Have you had a chance to look at the fasting pages on the main site? There is an article on nutrition that may help clarify things: ... hy-eating/ it includes tables of carb content of foods to help with wise choices.

If you aim for around 100g of carbs on a non-fast day you don't have to give up bread and treats completely, just reduce a bit. For example, if you have an open sandwich rather than two slices of bread for your lunchtime sandwiches you will have halved your bread intake! Have two potatoes not four with your dinner (or none) and increase the veg content of your meals. Have cake with coffee or dessert after dinner but not both. These kinds of small changes can be enough to lower your carb intake significantly.

You might also like to read this about low carb and cholesterol: ... -examined/

good luck!
Re: Lower carb confusion
01 Jul 2014, 19:28
Atkins turns out to be perfectly healthy, based on huge long-term comparative studies matching it to other diets like Zone and Ornish (low fat), with the caveat that it is only healthy if you confine your eating of a high fat diet to times when you are keeping your carbs below about 100 g a day.

Where people get into trouble, long-term, is that they learn to eat a high fat/high protein diet but then they let their carb intake climb until they are eating 150 g a day of carbs, but they keep eating that extra load of fat. Fat and carbs are a toxic combo.

So just think of there being a slider between carbs and fat. The more carbs you eat, the less fat you should eat, the less carbs, the more fats are fine. To be really healthy, avoid all trans fats and the vegetable oil fats. Butter is actually a lot healthier than most vegetable oils, though this is not what the public has been taught.

Personally, after many years of watching people attempt to sustain very long term low carb diets at levels low enough to control diabetic blood sugars, I would say that trying to do a vegetarian low carb diet is setting yourself a near impossible task. The people who I've known who succeed at low carb living eat a lot of cheese, meat, fish, and fresh low carb vegetables, with a small amount of berries for fruit.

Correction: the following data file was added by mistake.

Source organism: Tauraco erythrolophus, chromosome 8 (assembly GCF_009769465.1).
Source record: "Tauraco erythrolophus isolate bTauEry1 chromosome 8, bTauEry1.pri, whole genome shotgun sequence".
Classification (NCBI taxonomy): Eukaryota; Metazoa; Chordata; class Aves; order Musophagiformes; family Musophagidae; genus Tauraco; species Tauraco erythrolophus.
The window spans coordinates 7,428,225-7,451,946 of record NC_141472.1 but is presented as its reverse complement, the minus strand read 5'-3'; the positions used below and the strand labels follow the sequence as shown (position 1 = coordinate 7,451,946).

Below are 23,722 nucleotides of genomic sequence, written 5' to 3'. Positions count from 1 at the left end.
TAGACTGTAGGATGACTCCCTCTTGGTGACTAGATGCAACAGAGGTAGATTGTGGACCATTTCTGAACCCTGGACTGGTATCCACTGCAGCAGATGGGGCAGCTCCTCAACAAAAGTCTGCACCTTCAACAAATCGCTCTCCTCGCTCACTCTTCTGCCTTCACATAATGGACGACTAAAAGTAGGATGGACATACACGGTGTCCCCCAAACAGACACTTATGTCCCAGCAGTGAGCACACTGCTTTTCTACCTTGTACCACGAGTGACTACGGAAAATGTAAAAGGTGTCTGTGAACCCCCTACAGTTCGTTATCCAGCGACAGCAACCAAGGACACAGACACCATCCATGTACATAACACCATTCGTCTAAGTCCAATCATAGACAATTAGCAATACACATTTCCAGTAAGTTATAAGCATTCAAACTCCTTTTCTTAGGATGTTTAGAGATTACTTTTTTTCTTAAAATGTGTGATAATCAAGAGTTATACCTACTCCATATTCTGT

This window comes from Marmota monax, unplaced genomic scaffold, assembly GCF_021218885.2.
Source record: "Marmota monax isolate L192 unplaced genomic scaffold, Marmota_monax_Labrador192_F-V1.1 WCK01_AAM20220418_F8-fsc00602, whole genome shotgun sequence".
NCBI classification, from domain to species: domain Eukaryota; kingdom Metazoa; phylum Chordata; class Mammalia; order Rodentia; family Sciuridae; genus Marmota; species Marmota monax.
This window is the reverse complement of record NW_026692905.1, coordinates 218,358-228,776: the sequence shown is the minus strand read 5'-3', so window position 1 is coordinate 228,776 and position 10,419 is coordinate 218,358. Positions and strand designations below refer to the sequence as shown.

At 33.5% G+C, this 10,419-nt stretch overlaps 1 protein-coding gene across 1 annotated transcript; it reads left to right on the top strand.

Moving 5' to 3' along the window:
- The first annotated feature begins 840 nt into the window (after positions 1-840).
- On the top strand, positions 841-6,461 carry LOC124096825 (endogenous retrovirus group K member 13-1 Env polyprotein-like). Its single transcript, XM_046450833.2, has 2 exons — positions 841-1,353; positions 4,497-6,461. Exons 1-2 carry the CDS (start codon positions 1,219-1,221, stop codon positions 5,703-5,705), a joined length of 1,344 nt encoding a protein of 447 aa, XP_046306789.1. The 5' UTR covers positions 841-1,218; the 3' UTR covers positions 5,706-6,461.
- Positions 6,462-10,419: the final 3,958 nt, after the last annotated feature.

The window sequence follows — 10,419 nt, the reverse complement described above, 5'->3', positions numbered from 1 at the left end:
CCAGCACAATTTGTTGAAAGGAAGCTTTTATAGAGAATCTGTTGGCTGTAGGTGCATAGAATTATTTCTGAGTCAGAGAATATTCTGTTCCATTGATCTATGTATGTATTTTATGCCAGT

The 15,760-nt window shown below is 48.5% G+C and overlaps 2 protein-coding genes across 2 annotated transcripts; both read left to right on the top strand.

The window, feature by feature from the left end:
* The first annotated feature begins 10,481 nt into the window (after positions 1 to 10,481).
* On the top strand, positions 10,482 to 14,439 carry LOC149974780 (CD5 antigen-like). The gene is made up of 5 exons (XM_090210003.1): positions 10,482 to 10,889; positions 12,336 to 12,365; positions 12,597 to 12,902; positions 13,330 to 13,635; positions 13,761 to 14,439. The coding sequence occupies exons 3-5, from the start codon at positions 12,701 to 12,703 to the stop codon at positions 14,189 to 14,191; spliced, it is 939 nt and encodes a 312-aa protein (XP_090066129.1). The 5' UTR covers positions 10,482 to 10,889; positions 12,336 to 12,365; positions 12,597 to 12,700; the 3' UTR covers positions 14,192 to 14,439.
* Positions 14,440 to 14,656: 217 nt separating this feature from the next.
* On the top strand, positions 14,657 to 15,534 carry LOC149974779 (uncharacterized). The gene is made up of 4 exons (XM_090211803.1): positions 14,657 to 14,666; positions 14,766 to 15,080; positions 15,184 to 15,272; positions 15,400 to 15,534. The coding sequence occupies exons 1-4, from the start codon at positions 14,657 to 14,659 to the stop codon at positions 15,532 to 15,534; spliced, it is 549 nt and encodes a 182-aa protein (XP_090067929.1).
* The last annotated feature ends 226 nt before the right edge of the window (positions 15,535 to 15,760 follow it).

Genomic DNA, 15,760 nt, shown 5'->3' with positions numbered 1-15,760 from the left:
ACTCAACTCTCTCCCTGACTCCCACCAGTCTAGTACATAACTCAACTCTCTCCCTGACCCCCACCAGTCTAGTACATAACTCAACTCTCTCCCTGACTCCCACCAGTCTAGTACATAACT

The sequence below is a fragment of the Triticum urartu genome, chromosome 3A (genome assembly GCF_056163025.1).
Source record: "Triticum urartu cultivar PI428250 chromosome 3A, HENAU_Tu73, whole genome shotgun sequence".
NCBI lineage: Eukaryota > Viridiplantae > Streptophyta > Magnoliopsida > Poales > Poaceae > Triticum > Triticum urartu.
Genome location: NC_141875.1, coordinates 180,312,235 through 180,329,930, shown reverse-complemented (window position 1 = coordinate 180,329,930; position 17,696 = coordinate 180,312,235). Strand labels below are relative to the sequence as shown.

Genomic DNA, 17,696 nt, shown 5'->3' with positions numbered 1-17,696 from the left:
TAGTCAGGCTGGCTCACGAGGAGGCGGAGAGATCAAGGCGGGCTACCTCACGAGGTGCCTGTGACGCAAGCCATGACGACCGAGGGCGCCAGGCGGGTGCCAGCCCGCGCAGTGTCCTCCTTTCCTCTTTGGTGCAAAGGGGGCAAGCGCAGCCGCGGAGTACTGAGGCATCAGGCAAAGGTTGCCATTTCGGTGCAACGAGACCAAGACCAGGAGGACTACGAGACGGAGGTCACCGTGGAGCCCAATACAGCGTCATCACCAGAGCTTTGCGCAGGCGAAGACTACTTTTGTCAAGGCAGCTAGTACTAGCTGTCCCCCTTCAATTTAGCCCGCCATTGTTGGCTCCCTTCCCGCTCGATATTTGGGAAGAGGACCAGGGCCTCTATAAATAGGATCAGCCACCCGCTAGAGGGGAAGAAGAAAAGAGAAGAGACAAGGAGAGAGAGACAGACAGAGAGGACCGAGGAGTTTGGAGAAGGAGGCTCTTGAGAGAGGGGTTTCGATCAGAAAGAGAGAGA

I would also caution you to be very careful to avoid getting the protein you need from processed soy products, as there is quite a bit of evidence they can both damage your digestive tract causing autoimmune problems and slow the thyroid. Soy can also cause hormonal and mood imbalances. I have experienced that myself and have talked to other people online who had the same problem when they were eating too much soy cereal and soy protein powder.

But as I say, cutting carbs safely and in a way that leads to long term health is a complex topic and one you really need to read up about. There is quite a bit you need to understand to do it properly. I ate a very low carb diet for more than 7 years to control my blood sugar and experienced nothing but positive health outcomes, but I did burn out on the foods that I was limited to eating. Eventually I raised my carb intake a bit to about 120 g a day and cut back on the cheese and fatty meats. That gives me a much wider selection of foods to choose from. But I still eat only what I can eat while keeping my blood sugars in a healthy range.

I don't eat any prepared, processed boxed, canned or frozen foods and I stopped eating trans fat and high fructose corn syrup back in the 1990s when the online diet community first became aware of how dangerous they were.

But I have seen an awful lot of people try to invent their own low carb diets without reading up on the principles of how the diet works, and they often end up going astray. So do read up. The Atkins books are a good starting place, if you can ignore the circus barker tone and the iffy research he cites. You won't go wrong eating the way he describes and there is much better research available now, a decade later which lays out more of the realities of the diet and how well it works.

Personally, I believe its greatest benefit is in how it controls hunger due to fluctuating blood sugars. Many people have abnormally high blood sugars too low to register on doctors' screening tests but high enough to damage their cardiovascular system over time and to make them feel hungry too often.